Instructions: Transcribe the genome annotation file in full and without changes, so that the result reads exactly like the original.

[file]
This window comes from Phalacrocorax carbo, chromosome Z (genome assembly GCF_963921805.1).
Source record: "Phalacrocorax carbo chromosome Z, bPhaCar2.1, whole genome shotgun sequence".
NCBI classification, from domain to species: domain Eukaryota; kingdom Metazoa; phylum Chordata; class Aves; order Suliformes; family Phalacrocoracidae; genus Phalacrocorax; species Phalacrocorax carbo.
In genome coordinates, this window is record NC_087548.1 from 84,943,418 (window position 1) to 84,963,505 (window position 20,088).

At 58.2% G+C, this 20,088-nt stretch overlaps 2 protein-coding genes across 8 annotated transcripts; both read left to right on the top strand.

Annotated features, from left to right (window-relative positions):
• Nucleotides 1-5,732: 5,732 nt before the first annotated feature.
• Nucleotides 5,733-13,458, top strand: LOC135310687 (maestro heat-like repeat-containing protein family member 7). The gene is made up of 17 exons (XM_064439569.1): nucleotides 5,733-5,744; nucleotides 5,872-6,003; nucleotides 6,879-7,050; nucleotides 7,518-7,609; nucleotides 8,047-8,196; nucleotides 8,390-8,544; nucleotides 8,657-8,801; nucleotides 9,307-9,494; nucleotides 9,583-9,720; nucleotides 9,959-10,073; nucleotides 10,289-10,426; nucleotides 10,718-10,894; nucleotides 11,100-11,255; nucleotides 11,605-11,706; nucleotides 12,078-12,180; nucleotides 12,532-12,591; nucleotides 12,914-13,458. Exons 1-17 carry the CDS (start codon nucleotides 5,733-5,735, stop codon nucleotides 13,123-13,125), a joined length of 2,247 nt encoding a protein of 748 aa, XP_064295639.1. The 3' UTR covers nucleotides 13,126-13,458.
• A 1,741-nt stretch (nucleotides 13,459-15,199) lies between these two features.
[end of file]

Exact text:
This window comes from Phalacrocorax carbo, chromosome Z (genome assembly GCF_963921805.1).
Source record: "Phalacrocorax carbo chromosome Z, bPhaCar2.1, whole genome shotgun sequence".
NCBI classification, from domain to species: domain Eukaryota; kingdom Metazoa; phylum Chordata; class Aves; order Suliformes; family Phalacrocoracidae; genus Phalacrocorax; species Phalacrocorax carbo.
In genome coordinates, this window is record NC_087548.1 from 84,943,418 (window position 1) to 84,963,505 (window position 20,088).

At 58.2% G+C, this 20,088-nt stretch overlaps 2 protein-coding genes across 8 annotated transcripts; both read left to right on the top strand.

Annotated features, from left to right (window-relative positions):
• Nucleotides 1-5,732: 5,732 nt before the first annotated feature.
• Nucleotides 5,733-13,458, top strand: LOC135310687 (maestro heat-like repeat-containing protein family member 7). The gene is made up of 17 exons (XM_064439569.1): nucleotides 5,733-5,744; nucleotides 5,872-6,003; nucleotides 6,879-7,050; nucleotides 7,518-7,609; nucleotides 8,047-8,196; nucleotides 8,390-8,544; nucleotides 8,657-8,801; nucleotides 9,307-9,494; nucleotides 9,583-9,720; nucleotides 9,959-10,073; nucleotides 10,289-10,426; nucleotides 10,718-10,894; nucleotides 11,100-11,255; nucleotides 11,605-11,706; nucleotides 12,078-12,180; nucleotides 12,532-12,591; nucleotides 12,914-13,458. Exons 1-17 carry the CDS (start codon nucleotides 5,733-5,735, stop codon nucleotides 13,123-13,125), a joined length of 2,247 nt encoding a protein of 748 aa, XP_064295639.1. The 3' UTR covers nucleotides 13,126-13,458.
• A 1,741-nt stretch (nucleotides 13,459-15,199) lies between these two features.